Regardless of how fast our internet connections get, it still seems that we're perpetually waiting for our digital media -- websites, videos, pictures, music -- to load. It's a twisted feedback loop: faster broadband begets bigger and bigger file sizes. All of which makes accessing that Flash-heavy product microsite a perpetual exercise in patience.
It wasn't supposed to work out this way. The migration from dial-up to broadband promised instantaneous access to the web. So much so that earlier this year the preloader -- that ubiquitous status message and animation that plays before a site loads -- looked on its way to becoming extinct and was given its own museum, PrettyLoaded.
But fans of the preloader should fear not. Peruse most recent Favourite Website Awards' (FWA) sites-of-the-day and you will still find your self waiting -- whether you are surfing on a T1, cable connection or middling DSL line. Funny how we still as an industry haven't recognized that speed is the killer app of the internet era.
How much does speed matter online? Ask Google's Marisa Mayer who recently released findings that a page-load delay of 400 milliseconds -- about the blink of an eye -- can drive down usage. That fraction of a delay translated to a 1% reduction in Google's search query volume and millions of dollars in lost revenue. Imagine what a load time of 7 to 8 seconds could mean for the usage of a marketer's Flash-enabled microsite?
HTML 5 and Open Video just may be the technologies that we've been waiting for to deliver a faster and more open internet.
These new coding standards (which won't formally be ratified by the W3C for quite some time) are getting early support from Mozilla's latest Firefox browser 3.5, Google's Chrome, Opera and Apple's Safari 4 -- and enabling a host of new, faster web experiences. Here's a taste:
IO 9Elements HTML 5 Canvas Experiment
Choose Your Own HTML 5 Adventure
Daily Motion's Open Video Demo
One of the best examples of Open Video, Daily Motion's HTML 5 Video Demo Player eschews Flash for the new HTML 5 video tag. The video is seamlessly integrated into the code of the page, and users are able to rotate, pop a preview player, skin and even add effects to the video itself. Daily Motion has gone one-step further in supporting the standard and released a "Pre Beta" site that features all open video content.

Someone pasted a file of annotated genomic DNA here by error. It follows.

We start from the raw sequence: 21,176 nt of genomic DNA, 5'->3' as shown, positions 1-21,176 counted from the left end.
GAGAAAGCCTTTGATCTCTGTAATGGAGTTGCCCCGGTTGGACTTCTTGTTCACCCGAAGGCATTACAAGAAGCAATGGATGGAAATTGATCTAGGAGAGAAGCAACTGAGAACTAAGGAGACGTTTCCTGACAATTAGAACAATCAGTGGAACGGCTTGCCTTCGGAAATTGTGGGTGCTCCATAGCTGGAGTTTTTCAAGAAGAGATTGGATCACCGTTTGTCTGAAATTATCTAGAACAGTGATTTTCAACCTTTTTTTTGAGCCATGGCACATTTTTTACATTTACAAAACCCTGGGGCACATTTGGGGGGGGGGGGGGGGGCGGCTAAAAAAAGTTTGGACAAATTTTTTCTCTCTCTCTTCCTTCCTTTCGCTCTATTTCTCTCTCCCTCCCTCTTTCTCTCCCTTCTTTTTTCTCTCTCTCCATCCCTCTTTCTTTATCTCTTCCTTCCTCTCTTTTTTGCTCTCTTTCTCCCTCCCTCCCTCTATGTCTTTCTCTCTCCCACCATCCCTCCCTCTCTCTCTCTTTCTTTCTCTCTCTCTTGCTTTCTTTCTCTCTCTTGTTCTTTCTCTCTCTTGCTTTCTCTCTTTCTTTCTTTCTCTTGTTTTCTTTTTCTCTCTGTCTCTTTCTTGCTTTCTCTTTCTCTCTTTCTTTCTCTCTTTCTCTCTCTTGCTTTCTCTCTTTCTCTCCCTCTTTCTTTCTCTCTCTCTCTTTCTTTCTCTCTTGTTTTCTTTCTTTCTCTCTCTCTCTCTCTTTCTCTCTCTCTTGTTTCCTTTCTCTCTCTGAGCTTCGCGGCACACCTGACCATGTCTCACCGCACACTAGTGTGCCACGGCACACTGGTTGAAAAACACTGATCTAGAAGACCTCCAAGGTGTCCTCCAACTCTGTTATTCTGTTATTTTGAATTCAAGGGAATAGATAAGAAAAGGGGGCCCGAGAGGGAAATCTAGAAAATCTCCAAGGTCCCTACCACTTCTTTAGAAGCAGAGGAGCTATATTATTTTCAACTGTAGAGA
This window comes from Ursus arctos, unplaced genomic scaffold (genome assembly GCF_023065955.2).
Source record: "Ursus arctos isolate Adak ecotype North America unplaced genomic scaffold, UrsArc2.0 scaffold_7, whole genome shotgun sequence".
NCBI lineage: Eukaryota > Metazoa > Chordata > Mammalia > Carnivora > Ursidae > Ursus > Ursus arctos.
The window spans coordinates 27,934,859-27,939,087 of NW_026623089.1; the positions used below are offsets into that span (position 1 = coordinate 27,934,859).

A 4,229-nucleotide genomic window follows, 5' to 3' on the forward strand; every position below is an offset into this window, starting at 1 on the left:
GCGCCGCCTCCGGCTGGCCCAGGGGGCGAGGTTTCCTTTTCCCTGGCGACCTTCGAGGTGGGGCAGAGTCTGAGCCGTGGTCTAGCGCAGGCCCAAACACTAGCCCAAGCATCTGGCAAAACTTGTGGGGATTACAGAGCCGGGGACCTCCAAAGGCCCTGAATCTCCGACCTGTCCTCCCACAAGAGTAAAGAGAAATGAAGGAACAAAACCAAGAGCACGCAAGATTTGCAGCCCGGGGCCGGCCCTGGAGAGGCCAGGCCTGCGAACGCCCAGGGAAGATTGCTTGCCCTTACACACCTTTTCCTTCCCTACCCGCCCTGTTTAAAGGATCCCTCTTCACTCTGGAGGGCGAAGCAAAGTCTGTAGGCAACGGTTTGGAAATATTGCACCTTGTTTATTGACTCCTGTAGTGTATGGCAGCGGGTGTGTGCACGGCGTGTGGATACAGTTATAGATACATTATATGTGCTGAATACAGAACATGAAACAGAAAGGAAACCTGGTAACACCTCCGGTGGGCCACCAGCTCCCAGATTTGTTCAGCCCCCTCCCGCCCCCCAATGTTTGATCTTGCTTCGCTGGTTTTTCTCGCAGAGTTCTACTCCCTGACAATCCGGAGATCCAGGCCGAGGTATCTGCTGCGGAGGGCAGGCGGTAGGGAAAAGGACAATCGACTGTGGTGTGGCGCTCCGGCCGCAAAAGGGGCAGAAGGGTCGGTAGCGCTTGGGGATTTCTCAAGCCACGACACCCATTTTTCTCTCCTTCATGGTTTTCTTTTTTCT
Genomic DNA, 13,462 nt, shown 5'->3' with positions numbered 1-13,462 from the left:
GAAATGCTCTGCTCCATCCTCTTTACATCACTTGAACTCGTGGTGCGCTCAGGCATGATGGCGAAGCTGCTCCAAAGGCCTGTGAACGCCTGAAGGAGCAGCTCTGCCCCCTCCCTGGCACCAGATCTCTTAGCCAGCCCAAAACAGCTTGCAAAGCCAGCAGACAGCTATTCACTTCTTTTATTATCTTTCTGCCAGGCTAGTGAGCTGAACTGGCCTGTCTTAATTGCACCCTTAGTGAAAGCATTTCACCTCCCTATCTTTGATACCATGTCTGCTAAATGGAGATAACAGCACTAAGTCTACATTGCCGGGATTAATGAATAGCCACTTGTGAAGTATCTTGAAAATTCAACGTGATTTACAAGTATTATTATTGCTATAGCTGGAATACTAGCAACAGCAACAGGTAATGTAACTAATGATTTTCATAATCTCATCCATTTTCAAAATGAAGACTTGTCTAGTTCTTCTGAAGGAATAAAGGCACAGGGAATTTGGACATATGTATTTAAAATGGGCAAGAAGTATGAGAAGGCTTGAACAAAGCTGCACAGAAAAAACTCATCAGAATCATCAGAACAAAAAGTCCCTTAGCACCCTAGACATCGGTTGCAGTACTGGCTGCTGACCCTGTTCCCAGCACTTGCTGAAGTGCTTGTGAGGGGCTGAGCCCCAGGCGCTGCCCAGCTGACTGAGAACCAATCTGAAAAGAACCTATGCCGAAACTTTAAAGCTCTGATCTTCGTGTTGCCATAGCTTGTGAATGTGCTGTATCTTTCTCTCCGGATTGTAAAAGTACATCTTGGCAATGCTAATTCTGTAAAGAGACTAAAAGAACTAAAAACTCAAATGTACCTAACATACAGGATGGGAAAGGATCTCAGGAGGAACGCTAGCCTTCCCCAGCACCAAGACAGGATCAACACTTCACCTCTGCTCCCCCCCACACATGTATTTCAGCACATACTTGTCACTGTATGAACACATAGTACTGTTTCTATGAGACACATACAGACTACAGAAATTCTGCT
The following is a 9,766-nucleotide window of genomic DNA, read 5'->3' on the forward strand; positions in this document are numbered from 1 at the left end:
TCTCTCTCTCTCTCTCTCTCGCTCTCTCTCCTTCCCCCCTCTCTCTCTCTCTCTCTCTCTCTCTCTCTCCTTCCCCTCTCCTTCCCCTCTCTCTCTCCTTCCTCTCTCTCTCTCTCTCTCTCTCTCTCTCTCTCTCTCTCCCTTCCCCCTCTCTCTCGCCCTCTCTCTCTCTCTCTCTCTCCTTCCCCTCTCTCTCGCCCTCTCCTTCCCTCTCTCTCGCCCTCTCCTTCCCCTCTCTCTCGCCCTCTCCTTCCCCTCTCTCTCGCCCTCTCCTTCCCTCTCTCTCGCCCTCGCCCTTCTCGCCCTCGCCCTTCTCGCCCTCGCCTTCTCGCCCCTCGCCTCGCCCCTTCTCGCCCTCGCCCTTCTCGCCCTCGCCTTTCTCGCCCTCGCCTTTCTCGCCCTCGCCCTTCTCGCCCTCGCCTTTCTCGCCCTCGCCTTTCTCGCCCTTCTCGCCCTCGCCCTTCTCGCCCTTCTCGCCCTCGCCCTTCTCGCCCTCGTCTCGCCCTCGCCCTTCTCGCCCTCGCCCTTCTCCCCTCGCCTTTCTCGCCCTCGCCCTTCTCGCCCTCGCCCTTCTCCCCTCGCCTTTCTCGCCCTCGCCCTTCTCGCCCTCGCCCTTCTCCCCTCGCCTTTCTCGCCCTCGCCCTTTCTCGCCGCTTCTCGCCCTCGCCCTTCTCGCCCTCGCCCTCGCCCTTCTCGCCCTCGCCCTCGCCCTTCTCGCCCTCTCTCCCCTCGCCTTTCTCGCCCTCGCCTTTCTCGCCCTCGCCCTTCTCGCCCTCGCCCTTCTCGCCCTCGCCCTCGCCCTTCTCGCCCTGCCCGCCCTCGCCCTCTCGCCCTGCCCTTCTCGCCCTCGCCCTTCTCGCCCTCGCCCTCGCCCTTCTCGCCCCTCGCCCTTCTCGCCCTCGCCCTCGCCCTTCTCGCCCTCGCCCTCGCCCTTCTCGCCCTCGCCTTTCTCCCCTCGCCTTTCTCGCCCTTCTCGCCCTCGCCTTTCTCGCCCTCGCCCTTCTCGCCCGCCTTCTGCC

There are a host of other, smaller noteworthy demos worth checking out as well. Paul Roget's Dynamic Content Injection is a nifty way to see how video can start to be played with in code form and Remy Sharp's Drag and Drop and Drag Anything are both quite nice too.
Of course, we are in the very early days of HTML 5 and Open Video. Some believe that we won't see widespread adoption of HTML 5 until 2012 and the W3C won't officially ratify it until, maybe, 2020(!). But those estimates seem far too conservative. Much progress has already been made and nothing needs to be made official before HTML 5 is widely adopted and supported.
More tellingly, HTML 5 may gain quicker traction on mobile devices. Today's Apple's iPhone and Google's Android OS are now supporting HTML 5, not Flash. In fact, some of the demos highlighted earlier currently work on the iPhone today. In the not too distant future publishers will most likely opt to create mobile sites in HTML 5 to deliver rich experiences on mobile browsers (ala today's web) -- versus developing and supporting variations of apps across a range of handsets and platforms.
For marketers, content creators and developers, moving to HTML 5 and Open Video sooner than later makes good sense. The technology will allow digital experiences to be delivered more quickly, shared more widely and discovered more freely almost instantly. And with Google sounding a call to arms with its "Let's Make The Web Faster" campaign it's not hard to imagine a future where we'll flip through web pages, apps and rich media as quickly and easily as we turn pages in a magazine or flip channels on our television.
|ABOUT THE AUTHOR|
Garrick Schmitt is group VP-experience planning at Razorfish and the agency's global lead for User Experience. He publishes FEED, Razorfish's annual consumer experience report and in his spare time flails about on Twitter @gschmitt.